e2v technologies has developed "Hi-Rho" devices manufactured on very high resistivity silicon. Special design features
have been included that enable extremely high gate to substrate potentials to be applied without significant current
leakage between back and front substrate connections. The approach taken allows the usual design rules for low noise
output amplifier circuitry to be followed. Thus low noise devices very sensitive to red and near infrared wavelengths can
be manufactured. This paper reports on the detailed characterisation of the large format "Hi-Rho" sensor designed for
astronomical applications and extends the data previously reported to include detailed assessment of the CTE, spatial
resolution, dark signal and cosmetic quality. The influence of the base material has also been investigated with devices
manufactured on silicon from two different manufacturers. Measurements of the quantum efficiency from devices
utilising a newly developed antireflection coating process are presented.
The demand for higher red wavelength sensitivity is being met by various technological developments of modern CCDs.
We discuss techniques for achieving higher red wavelength sensitivity by using thicker silicon to make backthinned
CCDs, which combines with very low read noise for enhanced sensitivity. Thicker devices requires higher resistivity
material including bulk (non epitaxial) silicon. An extended wavelength range also places more demand on the antireflection
coatings which benefit from corresponding optimisation.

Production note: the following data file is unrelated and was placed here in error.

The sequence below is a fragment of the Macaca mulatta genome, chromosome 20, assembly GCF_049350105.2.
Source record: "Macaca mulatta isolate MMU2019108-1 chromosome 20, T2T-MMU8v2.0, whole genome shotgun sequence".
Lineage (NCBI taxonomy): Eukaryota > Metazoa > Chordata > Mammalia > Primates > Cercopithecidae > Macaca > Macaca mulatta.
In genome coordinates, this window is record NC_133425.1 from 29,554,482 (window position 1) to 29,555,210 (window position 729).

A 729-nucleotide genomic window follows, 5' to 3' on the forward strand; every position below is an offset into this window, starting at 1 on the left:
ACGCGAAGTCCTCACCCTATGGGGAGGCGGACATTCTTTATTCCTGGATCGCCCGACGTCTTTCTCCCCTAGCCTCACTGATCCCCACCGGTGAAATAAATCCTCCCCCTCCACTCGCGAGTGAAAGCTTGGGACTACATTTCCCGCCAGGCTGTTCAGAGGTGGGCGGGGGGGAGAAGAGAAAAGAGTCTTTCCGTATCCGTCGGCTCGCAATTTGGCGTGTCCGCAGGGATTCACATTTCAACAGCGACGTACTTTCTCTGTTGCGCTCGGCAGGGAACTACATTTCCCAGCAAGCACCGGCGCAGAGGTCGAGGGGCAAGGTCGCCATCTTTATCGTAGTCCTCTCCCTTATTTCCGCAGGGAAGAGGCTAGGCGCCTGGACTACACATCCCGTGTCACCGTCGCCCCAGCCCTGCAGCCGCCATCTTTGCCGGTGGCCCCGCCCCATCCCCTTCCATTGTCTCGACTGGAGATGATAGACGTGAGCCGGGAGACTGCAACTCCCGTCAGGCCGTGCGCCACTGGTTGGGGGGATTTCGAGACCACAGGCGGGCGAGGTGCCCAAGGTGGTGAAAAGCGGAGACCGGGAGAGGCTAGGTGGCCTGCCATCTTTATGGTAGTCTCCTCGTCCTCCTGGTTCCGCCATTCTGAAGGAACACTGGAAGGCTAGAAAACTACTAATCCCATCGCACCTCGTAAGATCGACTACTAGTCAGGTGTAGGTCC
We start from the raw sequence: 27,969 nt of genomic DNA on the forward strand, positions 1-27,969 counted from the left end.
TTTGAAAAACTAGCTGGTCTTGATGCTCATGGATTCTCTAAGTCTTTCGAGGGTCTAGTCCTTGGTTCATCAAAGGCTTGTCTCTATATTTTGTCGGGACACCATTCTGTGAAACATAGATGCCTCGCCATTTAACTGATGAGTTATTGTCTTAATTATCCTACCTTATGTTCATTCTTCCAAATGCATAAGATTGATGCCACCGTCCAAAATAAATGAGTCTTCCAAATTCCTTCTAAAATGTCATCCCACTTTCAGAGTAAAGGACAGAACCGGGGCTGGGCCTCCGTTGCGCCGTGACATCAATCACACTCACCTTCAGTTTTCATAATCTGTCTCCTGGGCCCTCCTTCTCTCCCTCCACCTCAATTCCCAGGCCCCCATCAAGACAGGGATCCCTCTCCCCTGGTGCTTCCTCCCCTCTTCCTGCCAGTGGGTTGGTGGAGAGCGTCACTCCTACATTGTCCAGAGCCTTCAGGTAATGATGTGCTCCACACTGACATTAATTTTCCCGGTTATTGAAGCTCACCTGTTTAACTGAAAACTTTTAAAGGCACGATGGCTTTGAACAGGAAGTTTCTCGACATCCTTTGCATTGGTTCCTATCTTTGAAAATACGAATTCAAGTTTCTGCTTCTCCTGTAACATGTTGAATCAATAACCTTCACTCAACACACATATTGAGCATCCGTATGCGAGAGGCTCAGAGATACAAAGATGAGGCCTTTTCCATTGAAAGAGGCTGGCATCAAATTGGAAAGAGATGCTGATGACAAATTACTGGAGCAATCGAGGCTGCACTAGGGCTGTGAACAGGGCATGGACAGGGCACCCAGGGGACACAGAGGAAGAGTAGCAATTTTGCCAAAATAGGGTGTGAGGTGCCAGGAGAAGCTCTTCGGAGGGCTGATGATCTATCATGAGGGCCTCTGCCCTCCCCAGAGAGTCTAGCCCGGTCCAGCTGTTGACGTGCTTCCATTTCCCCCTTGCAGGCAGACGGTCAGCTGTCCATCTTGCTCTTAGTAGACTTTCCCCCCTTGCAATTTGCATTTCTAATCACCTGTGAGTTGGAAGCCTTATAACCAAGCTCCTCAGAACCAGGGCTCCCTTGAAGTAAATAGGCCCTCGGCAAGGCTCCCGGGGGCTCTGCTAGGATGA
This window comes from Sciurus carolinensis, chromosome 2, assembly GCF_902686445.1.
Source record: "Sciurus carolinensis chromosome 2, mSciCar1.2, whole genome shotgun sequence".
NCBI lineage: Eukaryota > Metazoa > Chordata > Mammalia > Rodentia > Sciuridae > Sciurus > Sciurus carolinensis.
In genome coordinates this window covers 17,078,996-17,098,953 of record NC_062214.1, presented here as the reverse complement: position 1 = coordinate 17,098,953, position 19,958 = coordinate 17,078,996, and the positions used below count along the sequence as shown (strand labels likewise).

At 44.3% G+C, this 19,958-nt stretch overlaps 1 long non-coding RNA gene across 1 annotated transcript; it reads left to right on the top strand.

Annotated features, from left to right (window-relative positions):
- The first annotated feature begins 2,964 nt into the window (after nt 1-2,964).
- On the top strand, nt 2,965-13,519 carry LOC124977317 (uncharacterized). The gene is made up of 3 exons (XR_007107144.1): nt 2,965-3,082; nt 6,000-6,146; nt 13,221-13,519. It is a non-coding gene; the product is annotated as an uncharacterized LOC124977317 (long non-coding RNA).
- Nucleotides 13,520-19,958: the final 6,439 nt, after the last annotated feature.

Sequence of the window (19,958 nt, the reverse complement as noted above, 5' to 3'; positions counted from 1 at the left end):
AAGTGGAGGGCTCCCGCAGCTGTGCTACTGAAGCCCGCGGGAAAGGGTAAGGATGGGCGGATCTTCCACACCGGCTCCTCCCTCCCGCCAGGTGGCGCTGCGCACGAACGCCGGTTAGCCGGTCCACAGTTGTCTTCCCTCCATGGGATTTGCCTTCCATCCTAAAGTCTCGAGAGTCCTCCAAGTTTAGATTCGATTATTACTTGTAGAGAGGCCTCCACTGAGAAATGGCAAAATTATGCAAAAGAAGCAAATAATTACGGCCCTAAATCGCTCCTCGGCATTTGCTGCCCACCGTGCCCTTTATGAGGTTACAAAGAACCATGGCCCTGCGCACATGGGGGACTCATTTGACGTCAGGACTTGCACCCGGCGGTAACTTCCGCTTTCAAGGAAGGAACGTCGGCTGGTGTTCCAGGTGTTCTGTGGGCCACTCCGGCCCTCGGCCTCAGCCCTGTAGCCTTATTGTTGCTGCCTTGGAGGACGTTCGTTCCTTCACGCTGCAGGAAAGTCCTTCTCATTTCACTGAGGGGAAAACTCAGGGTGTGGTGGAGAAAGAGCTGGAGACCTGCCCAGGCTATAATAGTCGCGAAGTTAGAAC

e2v technologies have recently been developing large area (2k*4k), high resistivity (>8 kΩcm) silicon CCDs intended
for infrared astronomy. The use of high resistivity silicon allows for a greater device thickness, allowing deeper, or full,
depletion across the CCD that significantly improves the red wavelength sensitivity. The increased depletion in these
CCDs also improves the quantum efficiency for incident X-ray photons of energies above 5 keV, whilst maintaining
spectral resolution. The use of high resistivity silicon would therefore be advantageous for use in future X-ray
astronomy missions and other applications.
This paper presents the measured X-ray performance of the high resistivity CCD247 for X-ray photons of energies
between 5.4 keV to 17.4 keV. Here we describe the laboratory experiment and results obtained to determine the
responsivity, noise, effective depletion depth and quantum efficiency of the CCD247.
The rate of laser ablation at irradiances of ~2x10<sup>14</sup> Wcm<sup>-2</sup> of solid iron and aluminum has been measured using the